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22 Cards in this Set

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What is Literacy
The ability to read and write and other requirements of that culture to be literate
What is Self-efficacy?
Beliefs a person has about his or her capabilities to learn or perform behaviors at designated levels. Capable at performing a particular task.
What is Metalinguistics?
Study of the interrelationship between language and other cultural behavior.
Who is Marie Clay?
One of the most distinguished reading researchers in the world. Reading Recovery program. Because of her, research has been done on emergent literacy
Phonemic Awareness?
the ability to recognize that words are made up of a discrete set of sounds (manipulate sounds is called phonemic awareness)
Four Ways to build Phonemic Awareness?
1. Tell Rhymes
2. ABC’s & read alphabet books
3. Alliteration
4. Give the ability to sound and blend their letters (slap, trap)
Conventions of print?
Things we take for granted for example how many paragraphs, sentences, reading left to right etc.
Jargon?
All the words we use to talk about reading and writing (word, letter, sentence, and sound). Dr. learns the jargon of medicine. Child learns the jargon of reading.
Phoneme?
Unit of sound that can distinguish sound. Sound that a letter makes. Grapheme is the actual letter. Knife has 3 phonemes and 5 graphemes.
Shared Reading?
When teacher reads a book to students. Anytime you hold a book in front of a group it’s called shared reading.
Predictable books?
Such that there is a pattern in the book and eventually everyone is reading along with you.
Pretend Reading?
Sometimes memorized because the book is a favorite or child makes up the story “pretend.” Example: Brown Bear……You read this book to the class and then the class catches on and can tell the story by mimicking you.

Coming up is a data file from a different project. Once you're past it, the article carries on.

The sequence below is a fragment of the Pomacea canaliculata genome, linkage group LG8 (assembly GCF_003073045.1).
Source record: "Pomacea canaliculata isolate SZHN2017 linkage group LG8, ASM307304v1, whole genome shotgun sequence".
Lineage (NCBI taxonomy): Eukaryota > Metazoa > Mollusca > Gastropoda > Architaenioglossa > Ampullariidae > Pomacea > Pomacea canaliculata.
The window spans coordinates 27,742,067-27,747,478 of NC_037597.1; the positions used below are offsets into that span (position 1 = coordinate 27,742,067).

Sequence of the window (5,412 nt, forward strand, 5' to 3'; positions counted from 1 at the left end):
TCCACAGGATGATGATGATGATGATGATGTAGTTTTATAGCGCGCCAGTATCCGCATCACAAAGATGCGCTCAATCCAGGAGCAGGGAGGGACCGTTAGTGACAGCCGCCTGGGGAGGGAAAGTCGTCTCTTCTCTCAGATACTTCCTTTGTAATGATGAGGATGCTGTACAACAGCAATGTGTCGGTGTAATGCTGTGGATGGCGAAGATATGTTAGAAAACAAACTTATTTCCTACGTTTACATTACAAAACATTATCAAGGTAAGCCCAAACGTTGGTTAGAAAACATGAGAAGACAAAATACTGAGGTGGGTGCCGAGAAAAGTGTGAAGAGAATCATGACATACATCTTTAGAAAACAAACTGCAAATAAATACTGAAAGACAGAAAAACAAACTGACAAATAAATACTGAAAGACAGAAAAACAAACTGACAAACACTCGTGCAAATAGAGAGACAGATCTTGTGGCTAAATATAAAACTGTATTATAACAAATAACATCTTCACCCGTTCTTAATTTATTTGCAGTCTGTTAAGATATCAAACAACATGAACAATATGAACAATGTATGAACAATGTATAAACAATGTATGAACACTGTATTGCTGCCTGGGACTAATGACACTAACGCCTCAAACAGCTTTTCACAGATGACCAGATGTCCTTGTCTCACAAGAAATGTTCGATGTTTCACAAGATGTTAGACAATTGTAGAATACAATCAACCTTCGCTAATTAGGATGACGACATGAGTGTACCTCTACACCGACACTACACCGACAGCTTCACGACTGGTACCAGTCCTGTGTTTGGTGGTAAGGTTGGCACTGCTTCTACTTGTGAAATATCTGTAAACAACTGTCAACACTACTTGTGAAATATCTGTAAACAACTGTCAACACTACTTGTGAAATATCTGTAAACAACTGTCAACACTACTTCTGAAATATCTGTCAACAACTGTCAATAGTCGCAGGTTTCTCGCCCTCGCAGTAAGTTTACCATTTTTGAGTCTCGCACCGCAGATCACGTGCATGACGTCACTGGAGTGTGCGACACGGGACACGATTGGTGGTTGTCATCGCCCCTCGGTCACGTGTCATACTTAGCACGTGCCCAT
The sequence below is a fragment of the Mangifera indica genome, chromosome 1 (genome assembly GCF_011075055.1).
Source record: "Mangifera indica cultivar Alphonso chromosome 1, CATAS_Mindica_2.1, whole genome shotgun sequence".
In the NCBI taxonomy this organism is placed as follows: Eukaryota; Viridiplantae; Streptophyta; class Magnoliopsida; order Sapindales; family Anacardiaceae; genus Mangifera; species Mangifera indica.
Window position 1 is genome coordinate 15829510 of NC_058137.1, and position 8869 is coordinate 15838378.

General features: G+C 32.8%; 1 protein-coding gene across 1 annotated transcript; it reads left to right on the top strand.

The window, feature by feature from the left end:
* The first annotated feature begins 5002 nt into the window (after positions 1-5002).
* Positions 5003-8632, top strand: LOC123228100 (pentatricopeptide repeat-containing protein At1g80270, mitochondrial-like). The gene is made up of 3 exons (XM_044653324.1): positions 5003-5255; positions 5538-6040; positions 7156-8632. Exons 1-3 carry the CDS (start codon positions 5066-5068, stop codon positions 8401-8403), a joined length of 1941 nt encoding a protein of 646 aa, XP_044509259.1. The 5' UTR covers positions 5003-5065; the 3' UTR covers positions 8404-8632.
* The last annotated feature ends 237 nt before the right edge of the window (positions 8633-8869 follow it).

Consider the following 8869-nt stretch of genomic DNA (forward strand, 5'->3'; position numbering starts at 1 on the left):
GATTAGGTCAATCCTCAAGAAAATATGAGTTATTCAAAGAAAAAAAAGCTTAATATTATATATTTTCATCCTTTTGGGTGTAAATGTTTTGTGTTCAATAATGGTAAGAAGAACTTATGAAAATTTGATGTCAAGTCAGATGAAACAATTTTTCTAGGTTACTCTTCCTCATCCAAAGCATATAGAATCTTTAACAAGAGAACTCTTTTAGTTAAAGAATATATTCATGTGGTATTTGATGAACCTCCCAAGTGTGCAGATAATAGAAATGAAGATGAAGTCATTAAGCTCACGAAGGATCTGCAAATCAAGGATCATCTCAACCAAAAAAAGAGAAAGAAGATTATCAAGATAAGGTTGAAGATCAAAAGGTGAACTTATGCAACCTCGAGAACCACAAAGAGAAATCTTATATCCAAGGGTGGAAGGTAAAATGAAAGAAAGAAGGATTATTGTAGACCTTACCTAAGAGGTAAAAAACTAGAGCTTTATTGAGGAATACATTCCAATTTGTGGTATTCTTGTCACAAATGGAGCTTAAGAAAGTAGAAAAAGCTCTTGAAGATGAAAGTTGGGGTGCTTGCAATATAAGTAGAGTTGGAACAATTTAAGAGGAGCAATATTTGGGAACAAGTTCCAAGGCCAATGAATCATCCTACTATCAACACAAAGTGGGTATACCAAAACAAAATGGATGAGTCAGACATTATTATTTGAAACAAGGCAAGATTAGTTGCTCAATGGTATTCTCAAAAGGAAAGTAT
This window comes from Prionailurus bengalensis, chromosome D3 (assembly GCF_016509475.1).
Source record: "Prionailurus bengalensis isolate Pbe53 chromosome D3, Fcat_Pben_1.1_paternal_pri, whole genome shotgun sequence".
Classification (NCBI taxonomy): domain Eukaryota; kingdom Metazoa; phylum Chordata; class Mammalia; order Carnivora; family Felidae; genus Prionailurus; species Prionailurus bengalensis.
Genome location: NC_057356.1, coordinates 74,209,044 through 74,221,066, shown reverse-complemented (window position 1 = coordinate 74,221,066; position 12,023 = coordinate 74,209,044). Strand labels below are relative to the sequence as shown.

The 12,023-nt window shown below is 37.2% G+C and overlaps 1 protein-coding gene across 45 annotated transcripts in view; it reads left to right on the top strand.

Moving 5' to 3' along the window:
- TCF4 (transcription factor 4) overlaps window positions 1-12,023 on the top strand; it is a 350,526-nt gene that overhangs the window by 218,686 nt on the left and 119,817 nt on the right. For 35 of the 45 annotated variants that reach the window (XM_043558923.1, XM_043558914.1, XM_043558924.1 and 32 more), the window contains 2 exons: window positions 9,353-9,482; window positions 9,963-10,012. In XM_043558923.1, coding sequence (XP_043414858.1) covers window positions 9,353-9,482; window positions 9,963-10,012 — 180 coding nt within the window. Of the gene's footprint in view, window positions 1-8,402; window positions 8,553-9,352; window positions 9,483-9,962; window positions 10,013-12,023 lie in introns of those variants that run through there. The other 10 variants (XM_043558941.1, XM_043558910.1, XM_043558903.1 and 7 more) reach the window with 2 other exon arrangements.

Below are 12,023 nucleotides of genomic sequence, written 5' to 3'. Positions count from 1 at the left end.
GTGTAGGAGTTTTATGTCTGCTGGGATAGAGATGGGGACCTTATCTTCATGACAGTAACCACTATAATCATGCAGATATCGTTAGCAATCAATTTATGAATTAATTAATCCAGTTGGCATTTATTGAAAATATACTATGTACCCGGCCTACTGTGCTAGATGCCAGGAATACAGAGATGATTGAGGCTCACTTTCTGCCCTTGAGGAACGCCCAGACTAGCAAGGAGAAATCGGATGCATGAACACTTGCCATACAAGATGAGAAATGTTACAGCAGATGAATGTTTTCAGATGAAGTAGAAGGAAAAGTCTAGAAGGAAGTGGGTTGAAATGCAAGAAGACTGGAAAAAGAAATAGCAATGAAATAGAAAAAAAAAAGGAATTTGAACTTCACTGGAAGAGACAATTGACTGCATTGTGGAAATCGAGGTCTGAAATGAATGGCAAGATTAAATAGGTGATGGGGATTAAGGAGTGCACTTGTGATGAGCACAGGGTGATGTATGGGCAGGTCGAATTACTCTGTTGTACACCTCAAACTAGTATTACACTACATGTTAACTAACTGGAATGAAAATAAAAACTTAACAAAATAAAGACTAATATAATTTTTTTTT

Print Rich classroom?
Classroom that is full of print (boarders, signs, books, names on the desk, writing work, art work, piles of different print work in the room, computers, white boards for writing, magazines.
Emergent literacy?
Starts prior to the child being born (mothers voice). Then when the baby is born, parents talk to the baby and hear other voices around them. As they grow, they notice people reading or writing and/or are read stories. What parents take the responsibility for. Very unbalanced levels coming into the classroom as emergent literacy happens prior to school.
Book examples:
Brown Bear
Alphabet mystery
Concrete words?
“important to them” words. Words that most children can recognize by cite. (Their name, Mom, Dad)
6 (book lists 8) thinking processes:
Connect
Organize
Image
Predict
Self monitor
Generalize
What does a “balanced literacy” program mean? And what are the components of a balanced literacy program?
An eclectic approach to teaching. A little of everything:
• Phonics
• Trade books
• Guided/Independent reading
• Independent/guided writing
• Little bit of the basil reader
• Group, pair and individual instruction
What is the definition of a “Whole Language” program?
The opposite effect of phonics approach. Whole language means we are looking at the whole word not just each individual letter or sound. Phonics is taught from part to whole. They don’t use basil readers, they use trade books and literature.
What do we mean by “Skills Emphasis” instruction?
Word analysis or decoding. Skills: teaching to an systematic (starting with easiest and going to the hardest), direct/explicit (starting with vowels, then ar, or then take out w.s. that is a direct instruction approach).
Why do we say “feeling is the energizer for reading?”
We want to motivate them and we can do that by the feelings we show about what ever we are doing. If we are excited to read, they will be excited. And if they do not feel successful at reading, they won’t want to read.
Feeling determine how we will respond to various situations. So if a student doesn’t feel what they are reading, they won’t be motivated to read it.
5 systems of language:
1. sound – phonology
2. meaning – semantics (vocabulary)
3. word order – syntax
4. grammar – morphology
5. social uses – pragmatics
7 crucial understandings about print - chapter 2
Children who have had many print experiences
• know why we read and write
• have greater knowledge stores to make sense of the information they read
• understand the conventions and jargon of print
• have higher levels of phonemic awareness
• can read some important-to-them words
• know some letter names and sounds
• are eager and confident in their fledgling reading and writing attempts.